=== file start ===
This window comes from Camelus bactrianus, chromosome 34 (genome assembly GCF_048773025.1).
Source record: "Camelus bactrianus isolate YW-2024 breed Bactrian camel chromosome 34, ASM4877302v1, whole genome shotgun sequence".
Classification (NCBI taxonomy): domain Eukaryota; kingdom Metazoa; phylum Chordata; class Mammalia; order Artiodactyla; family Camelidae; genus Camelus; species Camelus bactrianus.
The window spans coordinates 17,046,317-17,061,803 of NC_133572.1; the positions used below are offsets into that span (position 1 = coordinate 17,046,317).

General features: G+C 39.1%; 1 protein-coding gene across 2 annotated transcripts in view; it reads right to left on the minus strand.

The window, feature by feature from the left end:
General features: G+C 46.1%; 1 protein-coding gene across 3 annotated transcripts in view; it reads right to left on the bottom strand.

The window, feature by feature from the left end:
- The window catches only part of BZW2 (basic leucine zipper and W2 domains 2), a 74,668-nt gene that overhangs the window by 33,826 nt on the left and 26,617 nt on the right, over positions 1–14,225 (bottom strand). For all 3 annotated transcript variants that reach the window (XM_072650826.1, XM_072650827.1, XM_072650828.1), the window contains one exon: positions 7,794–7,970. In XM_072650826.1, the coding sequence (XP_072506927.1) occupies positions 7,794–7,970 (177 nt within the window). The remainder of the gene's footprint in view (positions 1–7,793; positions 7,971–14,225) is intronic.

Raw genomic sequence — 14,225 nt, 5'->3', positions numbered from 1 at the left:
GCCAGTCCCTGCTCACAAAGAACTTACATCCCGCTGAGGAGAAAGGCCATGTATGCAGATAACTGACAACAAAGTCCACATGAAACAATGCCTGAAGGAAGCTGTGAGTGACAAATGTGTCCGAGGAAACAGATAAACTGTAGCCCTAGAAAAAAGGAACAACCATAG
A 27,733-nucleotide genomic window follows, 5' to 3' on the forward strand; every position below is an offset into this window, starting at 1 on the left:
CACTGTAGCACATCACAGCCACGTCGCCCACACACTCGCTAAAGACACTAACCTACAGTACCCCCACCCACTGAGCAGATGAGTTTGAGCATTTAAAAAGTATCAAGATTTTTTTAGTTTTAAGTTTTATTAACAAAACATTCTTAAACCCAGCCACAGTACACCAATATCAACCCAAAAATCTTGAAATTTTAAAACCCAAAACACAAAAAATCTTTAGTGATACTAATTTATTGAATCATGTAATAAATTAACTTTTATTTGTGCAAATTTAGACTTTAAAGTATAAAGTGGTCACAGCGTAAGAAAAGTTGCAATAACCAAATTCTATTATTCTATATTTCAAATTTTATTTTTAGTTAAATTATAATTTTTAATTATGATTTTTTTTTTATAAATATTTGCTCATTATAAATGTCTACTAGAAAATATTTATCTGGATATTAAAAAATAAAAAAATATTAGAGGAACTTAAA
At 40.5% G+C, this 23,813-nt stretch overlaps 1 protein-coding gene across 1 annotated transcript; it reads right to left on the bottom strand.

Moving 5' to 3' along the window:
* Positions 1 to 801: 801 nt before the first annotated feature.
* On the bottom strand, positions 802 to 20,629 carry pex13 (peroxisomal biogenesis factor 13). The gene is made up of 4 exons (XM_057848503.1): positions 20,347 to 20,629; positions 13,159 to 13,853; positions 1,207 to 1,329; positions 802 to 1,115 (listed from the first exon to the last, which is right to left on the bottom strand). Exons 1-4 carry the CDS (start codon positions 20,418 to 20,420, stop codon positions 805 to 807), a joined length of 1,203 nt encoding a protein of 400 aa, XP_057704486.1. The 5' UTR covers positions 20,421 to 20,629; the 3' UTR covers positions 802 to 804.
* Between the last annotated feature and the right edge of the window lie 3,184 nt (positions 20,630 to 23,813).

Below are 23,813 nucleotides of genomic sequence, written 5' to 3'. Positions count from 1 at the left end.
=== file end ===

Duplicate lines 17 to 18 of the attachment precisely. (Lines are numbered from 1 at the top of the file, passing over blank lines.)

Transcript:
* On the bottom strand, positions 802 to 20,629 carry pex13 (peroxisomal biogenesis factor 13). The gene is made up of 4 exons (XM_057848503.1): positions 20,347 to 20,629; positions 13,159 to 13,853; positions 1,207 to 1,329; positions 802 to 1,115 (listed from the first exon to the last, which is right to left on the bottom strand). Exons 1-4 carry the CDS (start codon positions 20,418 to 20,420, stop codon positions 805 to 807), a joined length of 1,203 nt encoding a protein of 400 aa, XP_057704486.1. The 5' UTR covers positions 20,421 to 20,629; the 3' UTR covers positions 802 to 804.
* Between the last annotated feature and the right edge of the window lie 3,184 nt (positions 20,630 to 23,813).